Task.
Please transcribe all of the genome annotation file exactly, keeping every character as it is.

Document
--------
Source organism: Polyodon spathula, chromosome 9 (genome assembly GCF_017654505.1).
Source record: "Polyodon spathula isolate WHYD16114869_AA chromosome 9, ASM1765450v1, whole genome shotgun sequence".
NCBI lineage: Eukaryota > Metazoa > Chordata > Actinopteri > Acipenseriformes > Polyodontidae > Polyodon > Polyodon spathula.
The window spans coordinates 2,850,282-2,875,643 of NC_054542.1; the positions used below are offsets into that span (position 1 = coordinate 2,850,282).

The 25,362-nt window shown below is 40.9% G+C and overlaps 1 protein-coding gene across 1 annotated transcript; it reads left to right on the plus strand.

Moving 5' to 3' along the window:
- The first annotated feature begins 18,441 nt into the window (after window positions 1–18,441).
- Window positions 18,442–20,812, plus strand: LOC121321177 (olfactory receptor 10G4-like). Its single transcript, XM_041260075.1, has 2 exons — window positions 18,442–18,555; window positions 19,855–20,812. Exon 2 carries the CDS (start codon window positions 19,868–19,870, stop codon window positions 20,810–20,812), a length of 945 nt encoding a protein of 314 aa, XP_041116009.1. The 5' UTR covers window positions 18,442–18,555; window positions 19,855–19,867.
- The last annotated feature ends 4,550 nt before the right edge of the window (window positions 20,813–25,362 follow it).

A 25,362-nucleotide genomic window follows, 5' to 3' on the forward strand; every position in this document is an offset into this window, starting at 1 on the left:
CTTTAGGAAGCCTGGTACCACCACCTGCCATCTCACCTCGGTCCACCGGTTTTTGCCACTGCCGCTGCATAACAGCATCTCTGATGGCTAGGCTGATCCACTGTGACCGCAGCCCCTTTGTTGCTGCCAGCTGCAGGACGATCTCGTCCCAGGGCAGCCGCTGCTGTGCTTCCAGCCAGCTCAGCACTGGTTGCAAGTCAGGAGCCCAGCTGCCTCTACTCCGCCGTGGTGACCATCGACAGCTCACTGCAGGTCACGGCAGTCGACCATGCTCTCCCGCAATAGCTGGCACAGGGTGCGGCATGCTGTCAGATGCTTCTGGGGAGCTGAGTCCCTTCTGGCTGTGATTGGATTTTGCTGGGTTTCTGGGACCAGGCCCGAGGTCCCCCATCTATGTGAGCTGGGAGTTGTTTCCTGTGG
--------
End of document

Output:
Source organism: Polyodon spathula, chromosome 9 (genome assembly GCF_017654505.1).
Source record: "Polyodon spathula isolate WHYD16114869_AA chromosome 9, ASM1765450v1, whole genome shotgun sequence".
NCBI lineage: Eukaryota > Metazoa > Chordata > Actinopteri > Acipenseriformes > Polyodontidae > Polyodon > Polyodon spathula.
The window spans coordinates 2,850,282-2,875,643 of NC_054542.1; the positions used below are offsets into that span (position 1 = coordinate 2,850,282).

The 25,362-nt window shown below is 40.9% G+C and overlaps 1 protein-coding gene across 1 annotated transcript; it reads left to right on the plus strand.

Moving 5' to 3' along the window:
- The first annotated feature begins 18,441 nt into the window (after window positions 1–18,441).
- Window positions 18,442–20,812, plus strand: LOC121321177 (olfactory receptor 10G4-like). Its single transcript, XM_041260075.1, has 2 exons — window positions 18,442–18,555; window positions 19,855–20,812. Exon 2 carries the CDS (start codon window positions 19,868–19,870, stop codon window positions 20,810–20,812), a length of 945 nt encoding a protein of 314 aa, XP_041116009.1. The 5' UTR covers window positions 18,442–18,555; window positions 19,855–19,867.
- The last annotated feature ends 4,550 nt before the right edge of the window (window positions 20,813–25,362 follow it).

A 25,362-nucleotide genomic window follows, 5' to 3' on the forward strand; every position in this document is an offset into this window, starting at 1 on the left:
CTTTAGGAAGCCTGGTACCACCACCTGCCATCTCACCTCGGTCCACCGGTTTTTGCCACTGCCGCTGCATAACAGCATCTCTGATGGCTAGGCTGATCCACTGTGACCGCAGCCCCTTTGTTGCTGCCAGCTGCAGGACGATCTCGTCCCAGGGCAGCCGCTGCTGTGCTTCCAGCCAGCTCAGCACTGGTTGCAAGTCAGGAGCCCAGCTGCCTCTACTCCGCCGTGGTGACCATCGACAGCTCACTGCAGGTCACGGCAGTCGACCATGCTCTCCCGCAATAGCTGGCACAGGGTGCGGCATGCTGTCAGATGCTTCTGGGGAGCTGAGTCCCTTCTGGCTGTGATTGGATTTTGCTGGGTTTCTGGGACCAGGCCCGAGGTCCCCCATCTATGTGAGCTGGGAGTTGTTTCCTGTGG